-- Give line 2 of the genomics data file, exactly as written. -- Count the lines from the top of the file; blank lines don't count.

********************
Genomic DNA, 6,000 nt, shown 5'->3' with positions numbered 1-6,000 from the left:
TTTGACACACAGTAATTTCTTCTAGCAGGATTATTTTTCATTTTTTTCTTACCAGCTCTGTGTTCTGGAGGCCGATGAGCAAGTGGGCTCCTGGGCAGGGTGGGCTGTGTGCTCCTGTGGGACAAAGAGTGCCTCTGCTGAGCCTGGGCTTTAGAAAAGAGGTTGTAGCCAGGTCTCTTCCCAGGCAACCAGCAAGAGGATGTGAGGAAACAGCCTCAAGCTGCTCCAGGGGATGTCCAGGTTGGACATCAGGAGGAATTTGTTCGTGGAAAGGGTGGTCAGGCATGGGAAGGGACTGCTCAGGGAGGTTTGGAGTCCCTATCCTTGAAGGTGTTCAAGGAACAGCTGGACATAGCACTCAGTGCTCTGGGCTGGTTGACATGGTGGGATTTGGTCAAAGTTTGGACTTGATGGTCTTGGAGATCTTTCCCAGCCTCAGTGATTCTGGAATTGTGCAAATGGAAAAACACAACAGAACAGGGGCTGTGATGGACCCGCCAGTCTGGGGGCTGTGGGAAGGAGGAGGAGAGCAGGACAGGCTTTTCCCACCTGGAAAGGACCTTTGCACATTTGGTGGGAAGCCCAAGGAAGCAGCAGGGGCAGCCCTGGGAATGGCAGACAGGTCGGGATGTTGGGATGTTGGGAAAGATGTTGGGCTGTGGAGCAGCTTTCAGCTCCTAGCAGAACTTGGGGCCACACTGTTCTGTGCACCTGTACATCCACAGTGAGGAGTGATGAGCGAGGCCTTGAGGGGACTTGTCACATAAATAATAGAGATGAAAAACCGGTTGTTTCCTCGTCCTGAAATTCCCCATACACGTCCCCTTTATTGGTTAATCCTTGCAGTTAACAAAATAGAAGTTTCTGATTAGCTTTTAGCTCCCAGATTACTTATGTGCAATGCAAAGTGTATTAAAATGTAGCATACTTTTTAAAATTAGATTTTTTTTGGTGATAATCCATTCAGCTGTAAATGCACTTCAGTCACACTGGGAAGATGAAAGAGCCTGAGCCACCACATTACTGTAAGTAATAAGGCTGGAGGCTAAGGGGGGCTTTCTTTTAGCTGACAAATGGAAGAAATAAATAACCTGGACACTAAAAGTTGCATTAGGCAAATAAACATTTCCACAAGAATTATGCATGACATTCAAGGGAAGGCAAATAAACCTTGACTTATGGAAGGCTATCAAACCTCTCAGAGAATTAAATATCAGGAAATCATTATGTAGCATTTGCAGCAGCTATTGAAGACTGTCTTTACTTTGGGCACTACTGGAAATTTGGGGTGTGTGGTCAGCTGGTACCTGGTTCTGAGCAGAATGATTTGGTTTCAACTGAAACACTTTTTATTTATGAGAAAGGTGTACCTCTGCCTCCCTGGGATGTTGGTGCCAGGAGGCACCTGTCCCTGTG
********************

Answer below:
TTTGACACACAGTAATTTCTTCTAGCAGGATTATTTTTCATTTTTTTCTTACCAGCTCTGTGTTCTGGAGGCCGATGAGCAAGTGGGCTCCTGGGCAGGGTGGGCTGTGTGCTCCTGTGGGACAAAGAGTGCCTCTGCTGAGCCTGGGCTTTAGAAAAGAGGTTGTAGCCAGGTCTCTTCCCAGGCAACCAGCAAGAGGATGTGAGGAAACAGCCTCAAGCTGCTCCAGGGGATGTCCAGGTTGGACATCAGGAGGAATTTGTTCGTGGAAAGGGTGGTCAGGCATGGGAAGGGACTGCTCAGGGAGGTTTGGAGTCCCTATCCTTGAAGGTGTTCAAGGAACAGCTGGACATAGCACTCAGTGCTCTGGGCTGGTTGACATGGTGGGATTTGGTCAAAGTTTGGACTTGATGGTCTTGGAGATCTTTCCCAGCCTCAGTGATTCTGGAATTGTGCAAATGGAAAAACACAACAGAACAGGGGCTGTGATGGACCCGCCAGTCTGGGGGCTGTGGGAAGGAGGAGGAGAGCAGGACAGGCTTTTCCCACCTGGAAAGGACCTTTGCACATTTGGTGGGAAGCCCAAGGAAGCAGCAGGGGCAGCCCTGGGAATGGCAGACAGGTCGGGATGTTGGGATGTTGGGAAAGATGTTGGGCTGTGGAGCAGCTTTCAGCTCCTAGCAGAACTTGGGGCCACACTGTTCTGTGCACCTGTACATCCACAGTGAGGAGTGATGAGCGAGGCCTTGAGGGGACTTGTCACATAAATAATAGAGATGAAAAACCGGTTGTTTCCTCGTCCTGAAATTCCCCATACACGTCCCCTTTATTGGTTAATCCTTGCAGTTAACAAAATAGAAGTTTCTGATTAGCTTTTAGCTCCCAGATTACTTATGTGCAATGCAAAGTGTATTAAAATGTAGCATACTTTTTAAAATTAGATTTTTTTTGGTGATAATCCATTCAGCTGTAAATGCACTTCAGTCACACTGGGAAGATGAAAGAGCCTGAGCCACCACATTACTGTAAGTAATAAGGCTGGAGGCTAAGGGGGGCTTTCTTTTAGCTGACAAATGGAAGAAATAAATAACCTGGACACTAAAAGTTGCATTAGGCAAATAAACATTTCCACAAGAATTATGCATGACATTCAAGGGAAGGCAAATAAACCTTGACTTATGGAAGGCTATCAAACCTCTCAGAGAATTAAATATCAGGAAATCATTATGTAGCATTTGCAGCAGCTATTGAAGACTGTCTTTACTTTGGGCACTACTGGAAATTTGGGGTGTGTGGTCAGCTGGTACCTGGTTCTGAGCAGAATGATTTGGTTTCAACTGAAACACTTTTTATTTATGAGAAAGGTGTACCTCTGCCTCCCTGGGATGTTGGTGCCAGGAGGCACCTGTCCCTGTG